In 2020, there was an urgent public health need for rapid development of therapeutic interventions to help combat the COVID-19 pandemic and SCRI was engaged in Aug 2020 to assist TTSH/NCID in grant application, Institutional Review Board (IRB) and Health Sciences Authority (HSA) submission. Main focus was to activate main site (TTSH/NCID) the soonest possible and import study drug in for usage. All of these were achieved within a month and the 1st Singapore patient was successfully enrolled in early Oct 2020. Till date, SCRI has assisted in IRB & HSA submission for 5 protocols and study has progressed to the 4th investigational agent with a total recruitment of 43 subjects.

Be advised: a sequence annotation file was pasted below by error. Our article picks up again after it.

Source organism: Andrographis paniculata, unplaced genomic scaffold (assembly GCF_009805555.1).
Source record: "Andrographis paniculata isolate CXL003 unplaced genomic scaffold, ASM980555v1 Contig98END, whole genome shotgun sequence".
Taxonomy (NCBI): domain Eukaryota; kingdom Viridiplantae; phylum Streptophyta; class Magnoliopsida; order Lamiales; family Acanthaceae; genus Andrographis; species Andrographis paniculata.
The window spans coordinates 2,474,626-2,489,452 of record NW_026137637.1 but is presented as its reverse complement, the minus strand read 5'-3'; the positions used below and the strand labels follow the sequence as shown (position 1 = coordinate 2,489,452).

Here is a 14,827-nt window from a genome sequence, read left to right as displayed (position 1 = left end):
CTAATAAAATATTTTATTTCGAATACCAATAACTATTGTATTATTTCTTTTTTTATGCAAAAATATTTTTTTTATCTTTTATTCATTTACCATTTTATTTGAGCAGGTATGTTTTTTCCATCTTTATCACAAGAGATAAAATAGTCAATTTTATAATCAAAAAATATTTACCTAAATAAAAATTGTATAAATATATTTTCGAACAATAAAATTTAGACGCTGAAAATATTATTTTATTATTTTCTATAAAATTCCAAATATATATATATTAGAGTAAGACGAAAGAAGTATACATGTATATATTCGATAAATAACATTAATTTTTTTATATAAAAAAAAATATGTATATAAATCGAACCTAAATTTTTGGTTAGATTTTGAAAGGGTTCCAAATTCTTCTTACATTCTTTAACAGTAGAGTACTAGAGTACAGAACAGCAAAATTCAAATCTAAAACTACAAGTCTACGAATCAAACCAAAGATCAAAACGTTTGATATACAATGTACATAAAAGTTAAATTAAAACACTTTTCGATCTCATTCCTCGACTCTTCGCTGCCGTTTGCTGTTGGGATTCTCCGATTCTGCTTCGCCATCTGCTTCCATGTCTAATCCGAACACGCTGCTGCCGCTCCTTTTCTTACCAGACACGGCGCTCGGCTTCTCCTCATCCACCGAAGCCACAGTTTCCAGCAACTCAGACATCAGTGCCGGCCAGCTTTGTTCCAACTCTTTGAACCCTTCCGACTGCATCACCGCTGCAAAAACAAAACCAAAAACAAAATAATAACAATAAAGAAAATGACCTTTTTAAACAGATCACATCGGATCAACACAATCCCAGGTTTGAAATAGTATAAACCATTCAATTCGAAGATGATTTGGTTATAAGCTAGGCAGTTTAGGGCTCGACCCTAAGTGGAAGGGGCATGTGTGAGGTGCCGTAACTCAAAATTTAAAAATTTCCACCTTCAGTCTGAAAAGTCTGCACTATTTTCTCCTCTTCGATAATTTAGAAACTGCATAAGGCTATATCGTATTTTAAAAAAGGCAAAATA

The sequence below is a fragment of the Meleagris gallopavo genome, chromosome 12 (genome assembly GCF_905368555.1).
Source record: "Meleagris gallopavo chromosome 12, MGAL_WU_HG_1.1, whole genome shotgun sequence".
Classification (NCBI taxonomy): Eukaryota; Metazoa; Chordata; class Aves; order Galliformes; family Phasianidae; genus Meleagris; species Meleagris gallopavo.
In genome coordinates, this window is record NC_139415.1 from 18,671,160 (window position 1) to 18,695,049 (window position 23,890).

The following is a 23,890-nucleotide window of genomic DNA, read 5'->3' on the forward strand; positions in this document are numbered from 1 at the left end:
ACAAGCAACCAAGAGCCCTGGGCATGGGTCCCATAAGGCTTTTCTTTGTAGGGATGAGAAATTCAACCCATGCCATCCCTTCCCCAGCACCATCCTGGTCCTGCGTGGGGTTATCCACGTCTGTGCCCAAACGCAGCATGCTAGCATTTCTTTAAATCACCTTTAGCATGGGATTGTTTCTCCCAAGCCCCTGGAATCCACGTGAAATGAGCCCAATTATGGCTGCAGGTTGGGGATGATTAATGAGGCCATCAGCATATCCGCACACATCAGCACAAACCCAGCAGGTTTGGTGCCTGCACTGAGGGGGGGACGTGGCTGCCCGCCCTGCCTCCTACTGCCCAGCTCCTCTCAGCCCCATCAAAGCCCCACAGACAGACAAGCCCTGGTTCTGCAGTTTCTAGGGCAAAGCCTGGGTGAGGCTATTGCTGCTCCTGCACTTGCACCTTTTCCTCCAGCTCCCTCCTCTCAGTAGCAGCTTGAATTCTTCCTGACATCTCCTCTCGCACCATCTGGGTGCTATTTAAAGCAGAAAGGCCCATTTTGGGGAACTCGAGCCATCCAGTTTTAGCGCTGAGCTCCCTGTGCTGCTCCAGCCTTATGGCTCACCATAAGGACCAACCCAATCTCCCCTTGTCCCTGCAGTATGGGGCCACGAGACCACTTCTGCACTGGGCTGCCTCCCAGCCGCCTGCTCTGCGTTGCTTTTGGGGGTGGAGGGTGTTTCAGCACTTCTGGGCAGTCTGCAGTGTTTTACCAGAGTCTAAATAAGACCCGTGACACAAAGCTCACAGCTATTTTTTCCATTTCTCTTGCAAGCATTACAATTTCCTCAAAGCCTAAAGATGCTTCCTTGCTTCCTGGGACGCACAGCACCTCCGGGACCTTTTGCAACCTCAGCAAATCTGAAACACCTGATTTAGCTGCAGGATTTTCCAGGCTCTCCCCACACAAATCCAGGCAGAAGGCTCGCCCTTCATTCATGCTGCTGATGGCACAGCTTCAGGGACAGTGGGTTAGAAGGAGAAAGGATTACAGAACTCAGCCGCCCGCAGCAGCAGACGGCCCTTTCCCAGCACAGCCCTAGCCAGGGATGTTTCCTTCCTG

Every time a study investigational drug is added, SCRI’s Project Management and Research Monitoring team would be fast on the trails of gathering required information for IRB and HSA submission. The team has built an extensive knowledge bank of submission requirements and was able to anticipate the questions that the regulatory have and provide information in an efficient manner to facilitate each protocol approval. Considering how dynamic the pandemic situation is, the team was also able to catch on to new requirements and incorporate the information based on the latest local COVID-19 situations into the submission documents for a shorter review turnaround time.
The standard management strategy for drug-sensitive (DS) pulmonary tuberculosis (TB) is to treat with multiple drugs for 6 months. Patients often fail to adhere to the long treatment, leading to poor clinical outcomes including drug resistance, which is expensive and difficult to treat.